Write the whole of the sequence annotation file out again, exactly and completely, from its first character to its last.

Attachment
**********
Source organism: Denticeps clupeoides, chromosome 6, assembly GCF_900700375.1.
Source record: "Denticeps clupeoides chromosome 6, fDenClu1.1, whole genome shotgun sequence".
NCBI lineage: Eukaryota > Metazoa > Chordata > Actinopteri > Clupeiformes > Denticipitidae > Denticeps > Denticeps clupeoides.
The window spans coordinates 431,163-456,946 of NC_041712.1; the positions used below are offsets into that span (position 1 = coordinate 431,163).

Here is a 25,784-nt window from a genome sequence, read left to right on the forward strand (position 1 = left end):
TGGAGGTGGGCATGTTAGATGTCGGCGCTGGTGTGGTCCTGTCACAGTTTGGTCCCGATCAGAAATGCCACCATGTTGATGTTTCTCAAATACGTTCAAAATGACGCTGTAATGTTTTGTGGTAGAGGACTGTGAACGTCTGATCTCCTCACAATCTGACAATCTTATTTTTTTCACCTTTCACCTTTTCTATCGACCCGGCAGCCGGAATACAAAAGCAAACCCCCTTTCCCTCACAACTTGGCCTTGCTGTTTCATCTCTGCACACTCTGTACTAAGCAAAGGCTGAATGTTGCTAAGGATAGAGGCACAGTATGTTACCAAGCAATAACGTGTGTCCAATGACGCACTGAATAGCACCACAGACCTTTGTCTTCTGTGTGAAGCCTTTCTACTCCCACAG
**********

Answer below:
Source organism: Denticeps clupeoides, chromosome 6, assembly GCF_900700375.1.
Source record: "Denticeps clupeoides chromosome 6, fDenClu1.1, whole genome shotgun sequence".
NCBI lineage: Eukaryota > Metazoa > Chordata > Actinopteri > Clupeiformes > Denticipitidae > Denticeps > Denticeps clupeoides.
The window spans coordinates 431,163-456,946 of NC_041712.1; the positions used below are offsets into that span (position 1 = coordinate 431,163).

Here is a 25,784-nt window from a genome sequence, read left to right on the forward strand (position 1 = left end):
TGGAGGTGGGCATGTTAGATGTCGGCGCTGGTGTGGTCCTGTCACAGTTTGGTCCCGATCAGAAATGCCACCATGTTGATGTTTCTCAAATACGTTCAAAATGACGCTGTAATGTTTTGTGGTAGAGGACTGTGAACGTCTGATCTCCTCACAATCTGACAATCTTATTTTTTTCACCTTTCACCTTTTCTATCGACCCGGCAGCCGGAATACAAAAGCAAACCCCCTTTCCCTCACAACTTGGCCTTGCTGTTTCATCTCTGCACACTCTGTACTAAGCAAAGGCTGAATGTTGCTAAGGATAGAGGCACAGTATGTTACCAAGCAATAACGTGTGTCCAATGACGCACTGAATAGCACCACAGACCTTTGTCTTCTGTGTGAAGCCTTTCTACTCCCACAG